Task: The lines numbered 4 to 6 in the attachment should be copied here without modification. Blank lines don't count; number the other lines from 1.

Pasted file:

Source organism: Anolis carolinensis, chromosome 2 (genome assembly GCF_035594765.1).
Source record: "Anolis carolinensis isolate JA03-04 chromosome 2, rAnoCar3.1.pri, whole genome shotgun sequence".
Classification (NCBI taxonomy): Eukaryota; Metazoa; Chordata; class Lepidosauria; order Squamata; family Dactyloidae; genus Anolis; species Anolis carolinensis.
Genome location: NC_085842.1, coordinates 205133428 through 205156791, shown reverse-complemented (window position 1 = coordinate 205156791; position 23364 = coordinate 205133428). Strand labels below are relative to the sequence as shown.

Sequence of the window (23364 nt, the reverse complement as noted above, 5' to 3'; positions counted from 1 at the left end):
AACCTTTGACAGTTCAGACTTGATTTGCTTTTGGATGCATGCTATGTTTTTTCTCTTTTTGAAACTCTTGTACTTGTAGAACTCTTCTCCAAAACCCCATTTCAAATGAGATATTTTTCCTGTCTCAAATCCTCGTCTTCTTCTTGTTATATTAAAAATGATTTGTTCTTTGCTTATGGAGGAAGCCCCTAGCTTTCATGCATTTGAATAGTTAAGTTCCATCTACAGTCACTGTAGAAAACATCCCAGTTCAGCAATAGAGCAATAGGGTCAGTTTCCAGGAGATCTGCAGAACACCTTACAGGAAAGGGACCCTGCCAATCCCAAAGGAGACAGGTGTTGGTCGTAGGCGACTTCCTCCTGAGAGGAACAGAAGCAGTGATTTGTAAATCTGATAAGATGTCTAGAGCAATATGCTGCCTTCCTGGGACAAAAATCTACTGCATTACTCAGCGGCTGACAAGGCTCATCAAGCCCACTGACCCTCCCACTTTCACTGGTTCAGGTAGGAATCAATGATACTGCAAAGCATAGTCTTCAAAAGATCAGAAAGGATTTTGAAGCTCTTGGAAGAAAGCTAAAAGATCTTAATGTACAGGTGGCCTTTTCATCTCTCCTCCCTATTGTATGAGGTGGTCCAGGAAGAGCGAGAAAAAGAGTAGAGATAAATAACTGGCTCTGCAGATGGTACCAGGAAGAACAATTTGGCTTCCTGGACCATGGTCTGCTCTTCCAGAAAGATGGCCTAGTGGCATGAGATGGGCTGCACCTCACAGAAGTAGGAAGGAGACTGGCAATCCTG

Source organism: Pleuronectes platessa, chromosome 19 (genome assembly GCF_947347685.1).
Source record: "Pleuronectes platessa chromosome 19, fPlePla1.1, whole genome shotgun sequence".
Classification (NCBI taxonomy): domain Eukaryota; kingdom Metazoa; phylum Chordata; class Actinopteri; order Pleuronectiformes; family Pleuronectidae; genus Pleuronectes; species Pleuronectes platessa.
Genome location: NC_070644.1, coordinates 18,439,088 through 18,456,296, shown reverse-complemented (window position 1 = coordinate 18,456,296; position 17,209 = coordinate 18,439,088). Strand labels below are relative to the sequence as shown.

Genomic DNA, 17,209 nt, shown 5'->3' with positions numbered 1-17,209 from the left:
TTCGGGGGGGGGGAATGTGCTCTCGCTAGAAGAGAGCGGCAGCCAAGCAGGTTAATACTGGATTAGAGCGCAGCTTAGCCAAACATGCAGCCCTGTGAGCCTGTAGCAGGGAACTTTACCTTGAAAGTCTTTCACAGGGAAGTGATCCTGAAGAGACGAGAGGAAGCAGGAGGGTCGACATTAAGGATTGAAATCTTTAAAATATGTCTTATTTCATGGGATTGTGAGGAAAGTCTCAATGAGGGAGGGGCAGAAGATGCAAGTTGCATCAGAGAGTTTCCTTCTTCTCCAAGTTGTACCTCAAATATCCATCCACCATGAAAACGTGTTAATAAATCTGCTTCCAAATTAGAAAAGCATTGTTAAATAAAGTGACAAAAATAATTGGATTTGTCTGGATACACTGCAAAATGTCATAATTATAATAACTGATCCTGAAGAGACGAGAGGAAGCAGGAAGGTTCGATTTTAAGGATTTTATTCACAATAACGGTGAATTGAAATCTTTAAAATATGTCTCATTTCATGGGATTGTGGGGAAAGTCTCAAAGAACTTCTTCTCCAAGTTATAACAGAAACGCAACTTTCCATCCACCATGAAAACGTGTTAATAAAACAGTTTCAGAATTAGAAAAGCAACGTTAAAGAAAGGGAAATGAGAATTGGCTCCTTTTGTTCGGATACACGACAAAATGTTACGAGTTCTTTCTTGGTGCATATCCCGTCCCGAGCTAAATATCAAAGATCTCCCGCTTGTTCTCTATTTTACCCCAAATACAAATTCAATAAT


Genome location: NC_085842.1, coordinates 205133428 through 205156791, shown reverse-complemented (window position 1 = coordinate 205156791; position 23364 = coordinate 205133428). Strand labels below are relative to the sequence as shown.

Sequence of the window (23364 nt, the reverse complement as noted above, 5' to 3'; positions counted from 1 at the left end):
AACCTTTGACAGTTCAGACTTGATTTGCTTTTGGATGCATGCTATGTTTTTTCTCTTTTTGAAACTCTTGTACTTGTAGAACTCTTCTCCAAAACCCCATTTCAAATGAGATATTTTTCCTGTCTCAAATCCTCGTCTTCTTCTTGTTATATTAAAAATGATTTGTTCTTTGCTTATGGAGGAAGCCCCTAGCTTTCATGCATTTGAATAGTTAAGTTCCATCTACAGTCACTGTAGAAAACATCCCAGTTCAGCAATAGAGCAATAGGGTCAGTTTCCAGGAGATCTGCAGAACACCTTACAGGAAAGGGACCCTGCCAATCCCAAAGGAGACAGGTGTTGGTCGTAGGCGACTTCCTCCTGAGAGGAACAGAAGCAGTGATTTGTAAATCTGATAAGATGTCTAGAGCAATATGCTGCCTTCCTGGGACAAAAATCTACTGCATTACTCAGCGGCTGACAAGGCTCATCAAGCCCACTGACCCTCCCACTTTCACTGGTTCAGGTAGGAATCAATGATACTGCAAAGCATAGTCTTCAAAAGATCAGAAAGGATTTTGAAGCTCTTGGAAGAAAGCTAAAAGATCTTAATGTACAGGTGGCCTTTTCATCTCTCCTCCCTATTGTATGAGGTGGTCCAGGAAGAGCGAGAAAAAGAGTAGAGATAAATAACTGGCTCTGCAGATGGTACCAGGAAGAACAATTTGGCTTCCTGGACCATGGTCTGCTCTTCCAGAAAGATGGCCTAGTGGCATGAGATGGGCTGCACCTCACAGAAGTAGGAAGGAGACTGGCAATCCTG